Latino businesses enable quinceañeras in Charlotte NC


Central Avenue, the center of our global community


In the corner of the dress shop, Daniela Robledo is spinning, making the sequins and stones on her lilac dress shine.

“Oh my God! You look beautiful,” says the customer who was watching.

The 15-year-old smiles shyly.

Daniela first found her quinceañera dress six months ago. She returned this day in May for her last change. Later in the evening, her family will gather together with a dozen of Daniela’s relatives from Mexico and California. Everyone will sleep in her family house with two bedrooms – on the floor, on makeshift beds, and even in the bathtub.

And tomorrow everyone will watch Daniela become a woman.

For 15 years, many young Latino women have been celebrating quinceañeras, a rite that symbolizes the transition between virginity and femininity. Many, including Daniel, consider it one of the most important days of their lives.

And in Charlotte there is a 750-foot stretch along Central Avenue where you can get everything you need for this special occasion.

Young women can arrange their hair in Yolanda’s salon, before going to Yolanda’s Creations – a different Yolanda – to try on dresses, tiaras, jewelry and shoes. Nearby is a florist who loves to help design unique floral creations for quinceañeras, and a short walk away is Manolo’s Bakery, the staple food in the eastern Charlotte community for cakes and pan dulce.

Although Daniela turned 15 in January, she waited long enough to host her quinceañera so she could wear a short-sleeved dress – and so her mother, whose birthday is the last week of April, was also able to throw a party.

After all, a few months is nothing compared to 15 years of patience.

Daniela remembers watching the videos of the great quinceañeras on YouTube as a little girl, dreaming of a day when she would be able to have her own.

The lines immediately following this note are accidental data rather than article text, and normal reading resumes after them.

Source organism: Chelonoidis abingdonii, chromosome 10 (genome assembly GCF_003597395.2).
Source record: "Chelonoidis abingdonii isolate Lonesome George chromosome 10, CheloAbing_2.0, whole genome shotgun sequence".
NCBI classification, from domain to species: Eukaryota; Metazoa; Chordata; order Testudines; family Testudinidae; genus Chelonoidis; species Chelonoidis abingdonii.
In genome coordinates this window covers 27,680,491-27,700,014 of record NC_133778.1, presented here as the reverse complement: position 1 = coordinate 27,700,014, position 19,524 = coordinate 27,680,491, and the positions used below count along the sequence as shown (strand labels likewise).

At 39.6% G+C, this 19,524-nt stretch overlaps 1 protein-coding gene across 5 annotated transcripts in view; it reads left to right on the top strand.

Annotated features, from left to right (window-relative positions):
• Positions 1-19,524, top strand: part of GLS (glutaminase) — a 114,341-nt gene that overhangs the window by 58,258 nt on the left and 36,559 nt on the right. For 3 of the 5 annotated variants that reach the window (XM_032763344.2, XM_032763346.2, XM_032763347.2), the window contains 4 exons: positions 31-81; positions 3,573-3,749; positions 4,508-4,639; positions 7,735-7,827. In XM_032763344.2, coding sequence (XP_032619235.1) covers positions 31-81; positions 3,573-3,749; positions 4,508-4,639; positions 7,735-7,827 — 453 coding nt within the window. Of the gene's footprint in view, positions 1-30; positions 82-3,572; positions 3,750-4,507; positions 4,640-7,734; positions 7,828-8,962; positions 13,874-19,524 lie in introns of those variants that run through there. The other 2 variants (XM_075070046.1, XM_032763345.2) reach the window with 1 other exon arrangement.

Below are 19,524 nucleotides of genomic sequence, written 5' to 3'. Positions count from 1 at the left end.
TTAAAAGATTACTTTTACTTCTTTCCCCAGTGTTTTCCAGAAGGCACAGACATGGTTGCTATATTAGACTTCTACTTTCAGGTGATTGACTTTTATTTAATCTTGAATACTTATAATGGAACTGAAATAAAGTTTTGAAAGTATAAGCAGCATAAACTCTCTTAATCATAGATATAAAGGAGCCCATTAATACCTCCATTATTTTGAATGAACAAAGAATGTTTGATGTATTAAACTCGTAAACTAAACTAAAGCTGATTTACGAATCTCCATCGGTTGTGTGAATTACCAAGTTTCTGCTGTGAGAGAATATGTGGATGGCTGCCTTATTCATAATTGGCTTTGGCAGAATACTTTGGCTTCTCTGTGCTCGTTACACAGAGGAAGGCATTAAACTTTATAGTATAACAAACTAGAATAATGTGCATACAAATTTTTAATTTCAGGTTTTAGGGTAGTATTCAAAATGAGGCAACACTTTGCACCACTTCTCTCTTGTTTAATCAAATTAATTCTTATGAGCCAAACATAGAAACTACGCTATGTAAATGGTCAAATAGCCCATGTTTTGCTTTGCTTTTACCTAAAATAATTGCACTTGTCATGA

“These girls would have their quinceañera and it would always be so nice to wear a big puffy dress and feel like a princess for a day,” she said.

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Daniela Robledo smiles at the fit of her quinceañera dress at Yolandas Creations on Central Avenue in Charlotte. Robledo spent her youth watching shows about young Latino women who have their quinceañera and dream of their own. As she approached her sixteenth birthday, her parents asked her if she would like a car or a quinceañera, she chose the latter. Melissa Melvin-Rodriguez [email protected]

“When I was little, I thought it was just a big party and a big puffy dress … but (it’s) also the significance of different things.

“We are entering femininity.”

Daniela reserved, chose decorations and decided on topics in an expensive, months-long planning process.

Many young women choose to have their father give them their last gift, usually a doll or teddy bear, during their quinceañere – a kind of “last” gift from childhood.

Danijela’s younger cousin, Angelina Trochez, gives her a teddy bear instead.

“This is how we are,” says Daniela, raising her intertwined fingers to show how close they are.

She then digs into her pockets to find remote controls that control the lights on her dress. She clicks them, and dress store owner Yolanda Sanchez turns on the lights.

Daniela shines.

Sister duo

Young women come to Yolanda Sanchez to find the quinceañera of the dream dress of more than a decade.

Sanchez’s family had a job in her country, Mexico, and she enjoyed the experience of working without a boss enough to open a store in Charlotte.

Yolanda’s Creations has all the basic things for a quinceañera – jewelry, shoes, dolls, teddy bears, dresses, tiaras – and even sells wedding dresses and first communion kits. Sanchez said there are less than 10 stores like her in Charlotte.

And because of the growing Latino community, the demand is constant. Sanchez sells about 30 quinceañera dresses each month.

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Quinceanera dresses up at Yolanda’s Creations in Charlotte. Melissa Melvin-Rodriguez [email protected]

Daniela came to Sanchez’s shop because all her friends went there.

Sanchez loves to see the delight on customers ’faces when they find the perfect dress. She remembers the expression on Daniel’s face when she found her lavender dress, instead of the pink gold she had originally been looking for.

“This is a very good moment,” she said. “In the mirror, [when] they say, ‘Wow, this is my dress.’ That’s what I want.